Preparation of diiodoacetylene (diiodoethyne; 1,2-diiodoethyne; acetylene, diiodo-)
Diiodoacetylene decomposes explosively! The temperature of decomposition is about 125° C. It also explodes on rubbing in a mortar. 300 ml of a 0.5N solution of potassium hydroxide are placed into a flask fitted with a dropping-funnel, a mechanical or magnetic stirrer and a tube for the introduction of gas. A rapid current of acetylene, previously washed with a solution of basic lead acetate, is passed in, meanwhile stirring and cooling strongly from the dropping funnel a solution of 32 g iodine and 35 g potassium iodide in 25 ml water are dropwise added until the color of the iodine persists in the reaction mixture. This operation lasts 30-40 minutes. The diiodoacetylene precipitate obtained is filtered off, washed with water, dried in a desiccator, and, if necessary, crystallized from ligroin. Yield almost theoretical. Diiodoacetylene forms white crystals melting at 78.5° C which have a strong, disagreeable odor. It has a high volatility and is insoluble in water, but soluble in alcohol, ether, etc. Exposed to light it slowly becomes red with separation of iodine.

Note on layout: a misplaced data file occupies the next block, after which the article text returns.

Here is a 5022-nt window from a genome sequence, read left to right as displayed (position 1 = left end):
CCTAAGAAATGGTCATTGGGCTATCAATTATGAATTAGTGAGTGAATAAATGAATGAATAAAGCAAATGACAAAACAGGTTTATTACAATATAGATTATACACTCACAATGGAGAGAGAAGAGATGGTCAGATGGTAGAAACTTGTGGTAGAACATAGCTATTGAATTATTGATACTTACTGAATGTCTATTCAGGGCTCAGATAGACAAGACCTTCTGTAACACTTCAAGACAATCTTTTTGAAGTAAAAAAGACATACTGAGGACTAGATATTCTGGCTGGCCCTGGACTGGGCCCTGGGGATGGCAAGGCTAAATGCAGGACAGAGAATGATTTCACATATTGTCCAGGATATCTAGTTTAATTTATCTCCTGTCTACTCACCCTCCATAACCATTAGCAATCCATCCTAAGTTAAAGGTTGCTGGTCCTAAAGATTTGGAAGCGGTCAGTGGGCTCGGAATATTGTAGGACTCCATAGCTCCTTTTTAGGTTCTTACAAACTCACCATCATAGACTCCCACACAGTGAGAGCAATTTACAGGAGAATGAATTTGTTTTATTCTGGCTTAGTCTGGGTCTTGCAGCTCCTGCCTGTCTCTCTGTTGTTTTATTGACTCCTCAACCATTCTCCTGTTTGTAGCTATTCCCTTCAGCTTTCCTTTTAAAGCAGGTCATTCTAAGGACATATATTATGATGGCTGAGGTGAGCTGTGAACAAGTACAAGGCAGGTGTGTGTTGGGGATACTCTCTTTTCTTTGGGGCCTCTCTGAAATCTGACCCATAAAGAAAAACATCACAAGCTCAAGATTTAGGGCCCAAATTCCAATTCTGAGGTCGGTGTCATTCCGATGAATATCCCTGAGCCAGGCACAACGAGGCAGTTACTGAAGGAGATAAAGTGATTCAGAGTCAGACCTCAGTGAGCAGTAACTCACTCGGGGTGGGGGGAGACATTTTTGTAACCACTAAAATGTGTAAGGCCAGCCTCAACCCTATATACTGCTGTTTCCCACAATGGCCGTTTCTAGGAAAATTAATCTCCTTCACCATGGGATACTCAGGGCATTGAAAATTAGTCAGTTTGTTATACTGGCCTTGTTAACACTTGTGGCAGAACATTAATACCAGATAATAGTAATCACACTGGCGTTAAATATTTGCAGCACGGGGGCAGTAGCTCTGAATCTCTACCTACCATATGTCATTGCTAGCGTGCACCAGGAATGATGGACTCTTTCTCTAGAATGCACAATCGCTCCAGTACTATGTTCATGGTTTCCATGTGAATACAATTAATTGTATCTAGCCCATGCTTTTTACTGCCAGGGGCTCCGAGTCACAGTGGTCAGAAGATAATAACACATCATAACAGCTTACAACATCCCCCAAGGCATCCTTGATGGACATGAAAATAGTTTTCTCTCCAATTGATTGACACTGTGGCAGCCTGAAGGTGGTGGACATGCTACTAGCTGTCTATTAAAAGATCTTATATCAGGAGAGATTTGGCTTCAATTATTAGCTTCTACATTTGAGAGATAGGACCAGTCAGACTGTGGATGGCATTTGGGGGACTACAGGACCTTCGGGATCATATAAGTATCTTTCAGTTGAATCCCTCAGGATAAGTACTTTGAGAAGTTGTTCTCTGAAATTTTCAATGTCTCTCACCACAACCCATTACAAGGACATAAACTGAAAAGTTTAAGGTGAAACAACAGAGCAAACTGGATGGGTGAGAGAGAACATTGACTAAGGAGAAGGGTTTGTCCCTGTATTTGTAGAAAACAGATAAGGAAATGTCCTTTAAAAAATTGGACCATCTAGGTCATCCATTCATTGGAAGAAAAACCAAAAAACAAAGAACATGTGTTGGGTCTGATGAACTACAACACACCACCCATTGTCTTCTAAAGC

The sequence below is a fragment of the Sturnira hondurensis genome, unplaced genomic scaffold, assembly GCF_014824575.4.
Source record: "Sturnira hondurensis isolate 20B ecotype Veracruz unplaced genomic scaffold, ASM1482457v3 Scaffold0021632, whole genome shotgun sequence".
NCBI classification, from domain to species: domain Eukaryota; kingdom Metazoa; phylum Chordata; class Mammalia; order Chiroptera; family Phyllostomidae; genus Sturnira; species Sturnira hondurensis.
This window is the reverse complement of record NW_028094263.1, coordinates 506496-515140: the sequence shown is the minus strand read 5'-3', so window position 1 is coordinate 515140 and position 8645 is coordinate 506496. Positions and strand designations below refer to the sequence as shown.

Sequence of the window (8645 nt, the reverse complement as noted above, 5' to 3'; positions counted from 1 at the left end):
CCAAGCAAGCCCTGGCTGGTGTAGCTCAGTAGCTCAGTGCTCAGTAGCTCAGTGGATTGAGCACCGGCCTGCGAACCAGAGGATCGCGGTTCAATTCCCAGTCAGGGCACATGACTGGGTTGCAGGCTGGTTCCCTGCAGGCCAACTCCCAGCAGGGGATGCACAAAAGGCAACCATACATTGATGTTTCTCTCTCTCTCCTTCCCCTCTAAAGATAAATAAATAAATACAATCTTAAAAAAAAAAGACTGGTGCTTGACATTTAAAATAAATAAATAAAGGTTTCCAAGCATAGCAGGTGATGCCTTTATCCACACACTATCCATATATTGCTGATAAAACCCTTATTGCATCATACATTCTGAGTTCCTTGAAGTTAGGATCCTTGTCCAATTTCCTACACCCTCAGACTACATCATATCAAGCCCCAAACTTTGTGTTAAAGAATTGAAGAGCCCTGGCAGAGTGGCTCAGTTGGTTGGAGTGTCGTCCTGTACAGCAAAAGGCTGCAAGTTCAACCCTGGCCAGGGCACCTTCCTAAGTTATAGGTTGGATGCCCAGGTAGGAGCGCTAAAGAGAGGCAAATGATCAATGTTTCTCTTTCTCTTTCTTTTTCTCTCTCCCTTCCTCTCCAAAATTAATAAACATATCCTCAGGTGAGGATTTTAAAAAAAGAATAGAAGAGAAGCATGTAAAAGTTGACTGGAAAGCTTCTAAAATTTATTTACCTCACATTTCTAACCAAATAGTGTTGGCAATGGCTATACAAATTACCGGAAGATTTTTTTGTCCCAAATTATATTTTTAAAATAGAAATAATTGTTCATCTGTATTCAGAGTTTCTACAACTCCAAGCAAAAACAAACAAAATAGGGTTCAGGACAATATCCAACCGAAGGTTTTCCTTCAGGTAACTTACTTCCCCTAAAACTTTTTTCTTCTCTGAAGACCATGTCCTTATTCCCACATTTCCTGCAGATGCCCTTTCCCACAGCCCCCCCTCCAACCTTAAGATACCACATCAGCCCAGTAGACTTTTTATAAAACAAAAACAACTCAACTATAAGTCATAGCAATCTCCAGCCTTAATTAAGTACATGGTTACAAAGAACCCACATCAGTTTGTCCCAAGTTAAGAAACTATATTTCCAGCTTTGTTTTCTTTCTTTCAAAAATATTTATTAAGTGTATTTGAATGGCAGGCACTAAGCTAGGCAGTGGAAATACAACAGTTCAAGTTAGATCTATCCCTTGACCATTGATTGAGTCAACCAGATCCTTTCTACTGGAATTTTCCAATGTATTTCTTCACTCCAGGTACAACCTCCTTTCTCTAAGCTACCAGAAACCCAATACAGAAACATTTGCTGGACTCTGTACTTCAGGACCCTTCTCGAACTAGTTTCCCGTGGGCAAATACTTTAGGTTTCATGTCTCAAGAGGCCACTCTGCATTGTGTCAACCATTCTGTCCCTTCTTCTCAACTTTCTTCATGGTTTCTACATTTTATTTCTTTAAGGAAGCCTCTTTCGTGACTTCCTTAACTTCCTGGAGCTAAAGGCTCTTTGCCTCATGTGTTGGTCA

Dehn, W. J. Am. Chem. Soc. 34, 1598-1601 (1911)
The war gases chemistry and analysis, by M. Sartory, 52, 1939
By another method acetylene is passed into a solution of 20 g of potassium iodide dissolved in 100 ml of 1N sodium hydroxide with stirring and ice-cooling, whilst simultaneously about 150 ml 1N sodium hypochlorite solution (prepared by passing 12 g of chlorine into ice-cooled 200 ml of 2N sodium hydroxide solution) is dropped in until the initial yellow color no longer appears. The precipitated white diiodoacetylene is collected, washed with water, drained well, and dried in a desiccator over phosphorus pentoxide, diiodoacetylene is obtained 96.5 % yield and m.p. 82° C. It is volatile and must therefore not be dried in a vacuum. The acetylene is developed by dropping water on to 600 g calcium carbide; a pure white product is obtained from the unpurified acetylene derived from calcium carbide, however, if very pure acetylene from a steel bottle yields yellow tetraiodoethylene.
Chem. Ber., 87, 1148 (1954).